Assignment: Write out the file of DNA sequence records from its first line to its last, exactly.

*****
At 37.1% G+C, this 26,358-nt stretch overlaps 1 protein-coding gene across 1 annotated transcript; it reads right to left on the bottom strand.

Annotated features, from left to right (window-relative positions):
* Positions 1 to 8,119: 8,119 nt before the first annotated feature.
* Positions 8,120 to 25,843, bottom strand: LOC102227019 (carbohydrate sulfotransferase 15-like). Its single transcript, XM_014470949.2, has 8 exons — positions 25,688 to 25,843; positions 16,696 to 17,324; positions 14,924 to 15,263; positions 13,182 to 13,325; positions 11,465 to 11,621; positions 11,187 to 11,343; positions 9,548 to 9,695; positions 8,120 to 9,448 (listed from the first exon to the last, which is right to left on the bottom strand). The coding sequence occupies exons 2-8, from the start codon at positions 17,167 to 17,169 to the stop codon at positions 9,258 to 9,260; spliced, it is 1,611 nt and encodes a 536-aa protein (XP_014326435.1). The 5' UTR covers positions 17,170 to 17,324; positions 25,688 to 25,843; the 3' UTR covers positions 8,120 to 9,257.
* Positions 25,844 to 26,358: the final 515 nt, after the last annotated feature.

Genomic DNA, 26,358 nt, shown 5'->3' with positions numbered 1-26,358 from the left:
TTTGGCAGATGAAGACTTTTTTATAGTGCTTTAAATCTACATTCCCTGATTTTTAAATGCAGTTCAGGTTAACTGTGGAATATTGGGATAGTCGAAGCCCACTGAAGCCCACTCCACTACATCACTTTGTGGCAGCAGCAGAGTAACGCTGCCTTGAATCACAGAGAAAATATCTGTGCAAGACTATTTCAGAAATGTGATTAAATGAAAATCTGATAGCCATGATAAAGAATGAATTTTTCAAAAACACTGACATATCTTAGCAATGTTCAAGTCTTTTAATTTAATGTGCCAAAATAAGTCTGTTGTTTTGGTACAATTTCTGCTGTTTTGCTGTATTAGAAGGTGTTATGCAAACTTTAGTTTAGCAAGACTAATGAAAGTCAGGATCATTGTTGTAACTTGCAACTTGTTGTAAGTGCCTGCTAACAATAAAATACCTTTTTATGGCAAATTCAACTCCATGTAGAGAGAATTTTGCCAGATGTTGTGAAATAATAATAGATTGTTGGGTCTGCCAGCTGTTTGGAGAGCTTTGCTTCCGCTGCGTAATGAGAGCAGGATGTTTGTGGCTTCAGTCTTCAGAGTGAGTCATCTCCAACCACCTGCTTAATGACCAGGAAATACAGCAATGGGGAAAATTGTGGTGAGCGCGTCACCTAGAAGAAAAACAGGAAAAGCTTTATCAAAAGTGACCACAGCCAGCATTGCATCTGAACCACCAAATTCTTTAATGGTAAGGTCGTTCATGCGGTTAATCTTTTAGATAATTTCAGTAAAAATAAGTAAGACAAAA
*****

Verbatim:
At 37.1% G+C, this 26,358-nt stretch overlaps 1 protein-coding gene across 1 annotated transcript; it reads right to left on the bottom strand.

Annotated features, from left to right (window-relative positions):
* Positions 1 to 8,119: 8,119 nt before the first annotated feature.
* Positions 8,120 to 25,843, bottom strand: LOC102227019 (carbohydrate sulfotransferase 15-like). Its single transcript, XM_014470949.2, has 8 exons — positions 25,688 to 25,843; positions 16,696 to 17,324; positions 14,924 to 15,263; positions 13,182 to 13,325; positions 11,465 to 11,621; positions 11,187 to 11,343; positions 9,548 to 9,695; positions 8,120 to 9,448 (listed from the first exon to the last, which is right to left on the bottom strand). The coding sequence occupies exons 2-8, from the start codon at positions 17,167 to 17,169 to the stop codon at positions 9,258 to 9,260; spliced, it is 1,611 nt and encodes a 536-aa protein (XP_014326435.1). The 5' UTR covers positions 17,170 to 17,324; positions 25,688 to 25,843; the 3' UTR covers positions 8,120 to 9,257.
* Positions 25,844 to 26,358: the final 515 nt, after the last annotated feature.

Genomic DNA, 26,358 nt, shown 5'->3' with positions numbered 1-26,358 from the left:
TTTGGCAGATGAAGACTTTTTTATAGTGCTTTAAATCTACATTCCCTGATTTTTAAATGCAGTTCAGGTTAACTGTGGAATATTGGGATAGTCGAAGCCCACTGAAGCCCACTCCACTACATCACTTTGTGGCAGCAGCAGAGTAACGCTGCCTTGAATCACAGAGAAAATATCTGTGCAAGACTATTTCAGAAATGTGATTAAATGAAAATCTGATAGCCATGATAAAGAATGAATTTTTCAAAAACACTGACATATCTTAGCAATGTTCAAGTCTTTTAATTTAATGTGCCAAAATAAGTCTGTTGTTTTGGTACAATTTCTGCTGTTTTGCTGTATTAGAAGGTGTTATGCAAACTTTAGTTTAGCAAGACTAATGAAAGTCAGGATCATTGTTGTAACTTGCAACTTGTTGTAAGTGCCTGCTAACAATAAAATACCTTTTTATGGCAAATTCAACTCCATGTAGAGAGAATTTTGCCAGATGTTGTGAAATAATAATAGATTGTTGGGTCTGCCAGCTGTTTGGAGAGCTTTGCTTCCGCTGCGTAATGAGAGCAGGATGTTTGTGGCTTCAGTCTTCAGAGTGAGTCATCTCCAACCACCTGCTTAATGACCAGGAAATACAGCAATGGGGAAAATTGTGGTGAGCGCGTCACCTAGAAGAAAAACAGGAAAAGCTTTATCAAAAGTGACCACAGCCAGCATTGCATCTGAACCACCAAATTCTTTAATGGTAAGGTCGTTCATGCGGTTAATCTTTTAGATAATTTCAGTAAAAATAAGTAAGACAAAA